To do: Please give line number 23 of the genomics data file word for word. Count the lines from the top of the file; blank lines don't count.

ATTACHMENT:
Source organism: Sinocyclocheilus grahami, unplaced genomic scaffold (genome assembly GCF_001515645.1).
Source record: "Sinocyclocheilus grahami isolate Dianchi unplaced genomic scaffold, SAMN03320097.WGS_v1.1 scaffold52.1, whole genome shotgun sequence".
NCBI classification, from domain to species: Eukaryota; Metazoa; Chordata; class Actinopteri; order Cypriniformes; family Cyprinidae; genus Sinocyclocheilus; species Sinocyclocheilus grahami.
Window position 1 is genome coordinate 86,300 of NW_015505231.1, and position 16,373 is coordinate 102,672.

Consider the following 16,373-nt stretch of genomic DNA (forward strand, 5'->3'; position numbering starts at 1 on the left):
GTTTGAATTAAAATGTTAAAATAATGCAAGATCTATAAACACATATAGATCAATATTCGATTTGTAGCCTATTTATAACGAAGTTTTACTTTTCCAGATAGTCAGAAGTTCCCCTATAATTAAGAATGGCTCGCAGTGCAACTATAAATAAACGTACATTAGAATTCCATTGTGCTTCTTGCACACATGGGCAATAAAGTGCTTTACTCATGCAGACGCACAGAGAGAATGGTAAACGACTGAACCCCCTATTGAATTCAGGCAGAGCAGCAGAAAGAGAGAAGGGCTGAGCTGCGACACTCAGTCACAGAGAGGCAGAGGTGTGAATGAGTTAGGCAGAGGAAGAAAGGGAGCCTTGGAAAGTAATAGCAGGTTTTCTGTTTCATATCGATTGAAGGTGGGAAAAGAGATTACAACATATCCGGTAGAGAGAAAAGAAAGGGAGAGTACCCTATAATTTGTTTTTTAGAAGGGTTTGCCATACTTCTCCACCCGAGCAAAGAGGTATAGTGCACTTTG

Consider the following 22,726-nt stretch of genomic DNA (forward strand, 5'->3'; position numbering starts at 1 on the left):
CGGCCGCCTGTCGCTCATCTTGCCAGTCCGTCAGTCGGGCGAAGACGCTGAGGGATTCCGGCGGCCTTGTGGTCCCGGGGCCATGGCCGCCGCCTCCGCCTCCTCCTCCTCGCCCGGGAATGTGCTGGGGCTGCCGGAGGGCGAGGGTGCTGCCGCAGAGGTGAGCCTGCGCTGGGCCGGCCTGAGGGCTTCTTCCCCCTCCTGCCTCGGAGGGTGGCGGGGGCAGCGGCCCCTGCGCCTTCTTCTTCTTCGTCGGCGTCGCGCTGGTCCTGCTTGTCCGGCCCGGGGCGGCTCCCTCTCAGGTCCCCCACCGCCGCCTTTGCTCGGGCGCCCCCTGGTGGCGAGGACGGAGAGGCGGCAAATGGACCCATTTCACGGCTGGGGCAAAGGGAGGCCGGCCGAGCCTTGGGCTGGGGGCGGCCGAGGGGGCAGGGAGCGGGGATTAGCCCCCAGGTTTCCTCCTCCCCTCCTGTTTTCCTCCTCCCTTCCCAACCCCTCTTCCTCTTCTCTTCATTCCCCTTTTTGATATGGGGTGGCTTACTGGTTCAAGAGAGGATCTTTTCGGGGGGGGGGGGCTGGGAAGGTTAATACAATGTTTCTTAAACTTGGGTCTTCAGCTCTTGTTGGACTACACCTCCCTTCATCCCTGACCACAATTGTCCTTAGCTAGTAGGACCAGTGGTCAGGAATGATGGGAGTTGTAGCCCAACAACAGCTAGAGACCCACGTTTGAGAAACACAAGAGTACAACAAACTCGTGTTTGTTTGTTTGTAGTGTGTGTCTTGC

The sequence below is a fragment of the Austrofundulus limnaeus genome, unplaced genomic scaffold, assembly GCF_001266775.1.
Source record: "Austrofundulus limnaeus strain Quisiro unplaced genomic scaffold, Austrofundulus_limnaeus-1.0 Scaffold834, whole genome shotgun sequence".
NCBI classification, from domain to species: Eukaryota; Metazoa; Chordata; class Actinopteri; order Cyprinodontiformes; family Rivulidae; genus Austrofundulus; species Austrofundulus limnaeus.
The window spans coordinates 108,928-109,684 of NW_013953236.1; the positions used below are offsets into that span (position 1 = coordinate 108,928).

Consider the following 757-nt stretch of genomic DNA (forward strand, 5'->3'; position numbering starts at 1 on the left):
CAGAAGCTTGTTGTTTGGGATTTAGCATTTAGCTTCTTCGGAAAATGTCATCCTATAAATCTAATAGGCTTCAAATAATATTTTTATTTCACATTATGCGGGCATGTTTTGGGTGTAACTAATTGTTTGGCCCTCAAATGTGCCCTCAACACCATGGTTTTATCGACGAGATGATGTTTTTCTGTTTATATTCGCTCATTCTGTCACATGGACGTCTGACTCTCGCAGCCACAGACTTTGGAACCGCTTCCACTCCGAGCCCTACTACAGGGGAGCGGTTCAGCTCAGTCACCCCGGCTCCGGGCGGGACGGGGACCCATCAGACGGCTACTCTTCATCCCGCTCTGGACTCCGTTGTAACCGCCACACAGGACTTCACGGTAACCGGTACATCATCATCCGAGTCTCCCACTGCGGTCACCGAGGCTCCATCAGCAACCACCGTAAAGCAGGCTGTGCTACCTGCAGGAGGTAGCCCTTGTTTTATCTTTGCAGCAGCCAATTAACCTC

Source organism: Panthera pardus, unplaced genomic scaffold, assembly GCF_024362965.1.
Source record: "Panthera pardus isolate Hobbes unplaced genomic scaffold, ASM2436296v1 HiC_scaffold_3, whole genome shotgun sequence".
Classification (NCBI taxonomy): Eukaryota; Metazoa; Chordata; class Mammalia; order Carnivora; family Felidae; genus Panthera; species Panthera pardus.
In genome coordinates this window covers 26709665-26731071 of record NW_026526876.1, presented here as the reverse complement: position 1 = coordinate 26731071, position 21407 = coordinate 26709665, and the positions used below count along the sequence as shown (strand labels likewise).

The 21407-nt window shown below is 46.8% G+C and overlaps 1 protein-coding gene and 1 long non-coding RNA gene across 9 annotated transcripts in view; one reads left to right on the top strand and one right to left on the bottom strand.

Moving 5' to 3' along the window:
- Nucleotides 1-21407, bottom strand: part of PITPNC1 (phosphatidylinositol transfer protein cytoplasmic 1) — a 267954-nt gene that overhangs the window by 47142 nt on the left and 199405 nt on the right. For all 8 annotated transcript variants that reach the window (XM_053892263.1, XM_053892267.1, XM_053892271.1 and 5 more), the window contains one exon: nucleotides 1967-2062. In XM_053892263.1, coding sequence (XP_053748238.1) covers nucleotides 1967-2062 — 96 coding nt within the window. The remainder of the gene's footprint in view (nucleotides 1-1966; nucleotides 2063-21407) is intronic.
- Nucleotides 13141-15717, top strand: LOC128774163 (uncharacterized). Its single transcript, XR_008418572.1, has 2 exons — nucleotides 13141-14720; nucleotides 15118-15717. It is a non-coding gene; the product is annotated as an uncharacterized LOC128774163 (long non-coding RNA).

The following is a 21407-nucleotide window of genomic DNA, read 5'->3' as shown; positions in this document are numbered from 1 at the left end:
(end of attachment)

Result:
The following is a 21407-nucleotide window of genomic DNA, read 5'->3' as shown; positions in this document are numbered from 1 at the left end: